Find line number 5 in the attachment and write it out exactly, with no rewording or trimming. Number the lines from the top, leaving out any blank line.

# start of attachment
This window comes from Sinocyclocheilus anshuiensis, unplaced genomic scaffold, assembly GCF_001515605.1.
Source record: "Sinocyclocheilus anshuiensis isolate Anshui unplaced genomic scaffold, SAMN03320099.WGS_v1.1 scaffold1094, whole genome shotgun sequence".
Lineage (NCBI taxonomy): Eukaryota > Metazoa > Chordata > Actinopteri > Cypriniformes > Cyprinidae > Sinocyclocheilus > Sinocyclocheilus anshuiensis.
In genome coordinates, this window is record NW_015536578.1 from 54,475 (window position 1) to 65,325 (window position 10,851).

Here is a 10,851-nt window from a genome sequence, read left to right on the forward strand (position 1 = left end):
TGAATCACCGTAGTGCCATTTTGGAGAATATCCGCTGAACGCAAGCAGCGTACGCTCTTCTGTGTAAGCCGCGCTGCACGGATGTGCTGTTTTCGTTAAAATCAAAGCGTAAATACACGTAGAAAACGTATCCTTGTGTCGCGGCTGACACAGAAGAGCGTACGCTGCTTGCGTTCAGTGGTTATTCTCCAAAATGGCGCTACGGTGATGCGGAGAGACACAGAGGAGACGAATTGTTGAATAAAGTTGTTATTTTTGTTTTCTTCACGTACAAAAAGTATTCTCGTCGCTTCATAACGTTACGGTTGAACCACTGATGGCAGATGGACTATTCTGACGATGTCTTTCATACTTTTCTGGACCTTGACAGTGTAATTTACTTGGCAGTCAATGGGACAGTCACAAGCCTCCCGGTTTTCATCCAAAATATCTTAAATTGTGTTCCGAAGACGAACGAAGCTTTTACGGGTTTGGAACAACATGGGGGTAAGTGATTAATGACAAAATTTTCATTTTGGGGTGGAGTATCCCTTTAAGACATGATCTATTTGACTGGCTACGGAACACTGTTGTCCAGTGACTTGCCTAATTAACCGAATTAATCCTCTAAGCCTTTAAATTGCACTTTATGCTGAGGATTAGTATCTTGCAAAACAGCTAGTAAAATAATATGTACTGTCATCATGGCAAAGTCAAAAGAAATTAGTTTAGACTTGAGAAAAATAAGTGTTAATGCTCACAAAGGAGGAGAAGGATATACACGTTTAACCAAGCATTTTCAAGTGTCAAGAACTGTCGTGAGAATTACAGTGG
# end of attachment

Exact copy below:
Here is a 10,851-nt window from a genome sequence, read left to right on the forward strand (position 1 = left end):